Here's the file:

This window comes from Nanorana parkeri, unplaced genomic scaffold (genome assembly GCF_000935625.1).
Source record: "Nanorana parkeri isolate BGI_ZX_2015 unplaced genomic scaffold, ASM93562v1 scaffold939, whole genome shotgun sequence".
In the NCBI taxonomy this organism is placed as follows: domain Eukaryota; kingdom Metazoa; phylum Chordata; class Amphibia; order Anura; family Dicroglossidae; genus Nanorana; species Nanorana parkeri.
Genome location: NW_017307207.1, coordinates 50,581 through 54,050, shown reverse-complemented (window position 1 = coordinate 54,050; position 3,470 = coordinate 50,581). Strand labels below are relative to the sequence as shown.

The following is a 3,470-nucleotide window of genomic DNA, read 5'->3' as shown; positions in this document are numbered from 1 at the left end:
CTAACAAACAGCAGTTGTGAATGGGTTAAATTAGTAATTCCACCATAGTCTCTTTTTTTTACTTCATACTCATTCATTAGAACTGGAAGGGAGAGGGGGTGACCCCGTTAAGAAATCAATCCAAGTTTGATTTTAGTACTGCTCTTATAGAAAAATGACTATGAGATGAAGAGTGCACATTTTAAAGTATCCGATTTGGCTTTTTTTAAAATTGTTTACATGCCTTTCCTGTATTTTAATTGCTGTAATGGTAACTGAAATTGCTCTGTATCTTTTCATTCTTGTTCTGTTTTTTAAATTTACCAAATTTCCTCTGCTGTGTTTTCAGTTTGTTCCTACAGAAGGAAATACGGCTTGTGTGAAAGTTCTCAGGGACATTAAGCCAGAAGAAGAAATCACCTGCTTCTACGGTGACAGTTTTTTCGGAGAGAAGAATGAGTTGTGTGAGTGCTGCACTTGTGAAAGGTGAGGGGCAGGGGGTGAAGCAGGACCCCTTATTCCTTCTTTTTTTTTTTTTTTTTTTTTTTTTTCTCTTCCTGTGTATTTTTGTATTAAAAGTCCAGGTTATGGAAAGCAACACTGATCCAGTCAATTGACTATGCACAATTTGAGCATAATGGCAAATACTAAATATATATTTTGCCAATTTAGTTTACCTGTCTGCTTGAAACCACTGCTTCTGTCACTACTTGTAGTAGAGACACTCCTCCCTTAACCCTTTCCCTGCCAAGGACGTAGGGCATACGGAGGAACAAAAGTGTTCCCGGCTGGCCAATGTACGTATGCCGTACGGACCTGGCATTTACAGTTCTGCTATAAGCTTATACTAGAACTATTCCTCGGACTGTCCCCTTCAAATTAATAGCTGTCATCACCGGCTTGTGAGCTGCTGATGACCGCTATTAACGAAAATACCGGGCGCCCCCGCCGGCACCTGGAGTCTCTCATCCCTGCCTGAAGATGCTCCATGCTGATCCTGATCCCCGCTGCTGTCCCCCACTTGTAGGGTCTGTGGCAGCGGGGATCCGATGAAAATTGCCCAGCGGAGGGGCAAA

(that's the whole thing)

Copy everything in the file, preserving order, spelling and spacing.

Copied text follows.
This window comes from Nanorana parkeri, unplaced genomic scaffold (genome assembly GCF_000935625.1).
Source record: "Nanorana parkeri isolate BGI_ZX_2015 unplaced genomic scaffold, ASM93562v1 scaffold939, whole genome shotgun sequence".
In the NCBI taxonomy this organism is placed as follows: domain Eukaryota; kingdom Metazoa; phylum Chordata; class Amphibia; order Anura; family Dicroglossidae; genus Nanorana; species Nanorana parkeri.
Genome location: NW_017307207.1, coordinates 50,581 through 54,050, shown reverse-complemented (window position 1 = coordinate 54,050; position 3,470 = coordinate 50,581). Strand labels below are relative to the sequence as shown.

The following is a 3,470-nucleotide window of genomic DNA, read 5'->3' as shown; positions in this document are numbered from 1 at the left end:
CTAACAAACAGCAGTTGTGAATGGGTTAAATTAGTAATTCCACCATAGTCTCTTTTTTTTACTTCATACTCATTCATTAGAACTGGAAGGGAGAGGGGGTGACCCCGTTAAGAAATCAATCCAAGTTTGATTTTAGTACTGCTCTTATAGAAAAATGACTATGAGATGAAGAGTGCACATTTTAAAGTATCCGATTTGGCTTTTTTTAAAATTGTTTACATGCCTTTCCTGTATTTTAATTGCTGTAATGGTAACTGAAATTGCTCTGTATCTTTTCATTCTTGTTCTGTTTTTTAAATTTACCAAATTTCCTCTGCTGTGTTTTCAGTTTGTTCCTACAGAAGGAAATACGGCTTGTGTGAAAGTTCTCAGGGACATTAAGCCAGAAGAAGAAATCACCTGCTTCTACGGTGACAGTTTTTTCGGAGAGAAGAATGAGTTGTGTGAGTGCTGCACTTGTGAAAGGTGAGGGGCAGGGGGTGAAGCAGGACCCCTTATTCCTTCTTTTTTTTTTTTTTTTTTTTTTTTTTCTCTTCCTGTGTATTTTTGTATTAAAAGTCCAGGTTATGGAAAGCAACACTGATCCAGTCAATTGACTATGCACAATTTGAGCATAATGGCAAATACTAAATATATATTTTGCCAATTTAGTTTACCTGTCTGCTTGAAACCACTGCTTCTGTCACTACTTGTAGTAGAGACACTCCTCCCTTAACCCTTTCCCTGCCAAGGACGTAGGGCATACGGAGGAACAAAAGTGTTCCCGGCTGGCCAATGTACGTATGCCGTACGGACCTGGCATTTACAGTTCTGCTATAAGCTTATACTAGAACTATTCCTCGGACTGTCCCCTTCAAATTAATAGCTGTCATCACCGGCTTGTGAGCTGCTGATGACCGCTATTAACGAAAATACCGGGCGCCCCCGCCGGCACCTGGAGTCTCTCATCCCTGCCTGAAGATGCTCCATGCTGATCCTGATCCCCGCTGCTGTCCCCCACTTGTAGGGTCTGTGGCAGCGGGGATCCGATGAAAATTGCCCAGCGGAGGGGCAAA